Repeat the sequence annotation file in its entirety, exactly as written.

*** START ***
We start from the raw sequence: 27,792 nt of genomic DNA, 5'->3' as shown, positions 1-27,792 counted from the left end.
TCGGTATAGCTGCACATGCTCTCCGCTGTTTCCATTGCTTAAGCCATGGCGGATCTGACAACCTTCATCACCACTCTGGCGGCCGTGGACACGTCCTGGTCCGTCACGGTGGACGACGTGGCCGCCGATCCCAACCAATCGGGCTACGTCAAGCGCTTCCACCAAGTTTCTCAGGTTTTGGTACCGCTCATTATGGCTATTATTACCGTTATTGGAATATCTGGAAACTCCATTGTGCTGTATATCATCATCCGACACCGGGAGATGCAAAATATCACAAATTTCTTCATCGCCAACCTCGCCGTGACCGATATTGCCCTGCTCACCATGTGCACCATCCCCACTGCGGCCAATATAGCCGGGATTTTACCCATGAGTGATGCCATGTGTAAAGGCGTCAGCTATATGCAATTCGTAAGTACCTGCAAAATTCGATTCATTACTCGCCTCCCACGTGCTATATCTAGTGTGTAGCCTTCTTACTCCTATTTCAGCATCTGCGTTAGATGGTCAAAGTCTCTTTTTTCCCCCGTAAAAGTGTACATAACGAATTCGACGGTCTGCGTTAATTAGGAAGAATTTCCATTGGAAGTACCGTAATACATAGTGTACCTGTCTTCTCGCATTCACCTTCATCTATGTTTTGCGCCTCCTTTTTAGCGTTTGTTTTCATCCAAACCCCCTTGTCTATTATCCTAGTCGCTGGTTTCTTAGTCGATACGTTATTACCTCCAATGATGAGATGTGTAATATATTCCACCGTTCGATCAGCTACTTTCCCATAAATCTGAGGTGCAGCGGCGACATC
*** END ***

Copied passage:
We start from the raw sequence: 27,792 nt of genomic DNA, 5'->3' as shown, positions 1-27,792 counted from the left end.
TCGGTATAGCTGCACATGCTCTCCGCTGTTTCCATTGCTTAAGCCATGGCGGATCTGACAACCTTCATCACCACTCTGGCGGCCGTGGACACGTCCTGGTCCGTCACGGTGGACGACGTGGCCGCCGATCCCAACCAATCGGGCTACGTCAAGCGCTTCCACCAAGTTTCTCAGGTTTTGGTACCGCTCATTATGGCTATTATTACCGTTATTGGAATATCTGGAAACTCCATTGTGCTGTATATCATCATCCGACACCGGGAGATGCAAAATATCACAAATTTCTTCATCGCCAACCTCGCCGTGACCGATATTGCCCTGCTCACCATGTGCACCATCCCCACTGCGGCCAATATAGCCGGGATTTTACCCATGAGTGATGCCATGTGTAAAGGCGTCAGCTATATGCAATTCGTAAGTACCTGCAAAATTCGATTCATTACTCGCCTCCCACGTGCTATATCTAGTGTGTAGCCTTCTTACTCCTATTTCAGCATCTGCGTTAGATGGTCAAAGTCTCTTTTTTCCCCCGTAAAAGTGTACATAACGAATTCGACGGTCTGCGTTAATTAGGAAGAATTTCCATTGGAAGTACCGTAATACATAGTGTACCTGTCTTCTCGCATTCACCTTCATCTATGTTTTGCGCCTCCTTTTTAGCGTTTGTTTTCATCCAAACCCCCTTGTCTATTATCCTAGTCGCTGGTTTCTTAGTCGATACGTTATTACCTCCAATGATGAGATGTGTAATATATTCCACCGTTCGATCAGCTACTTTCCCATAAATCTGAGGTGCAGCGGCGACATC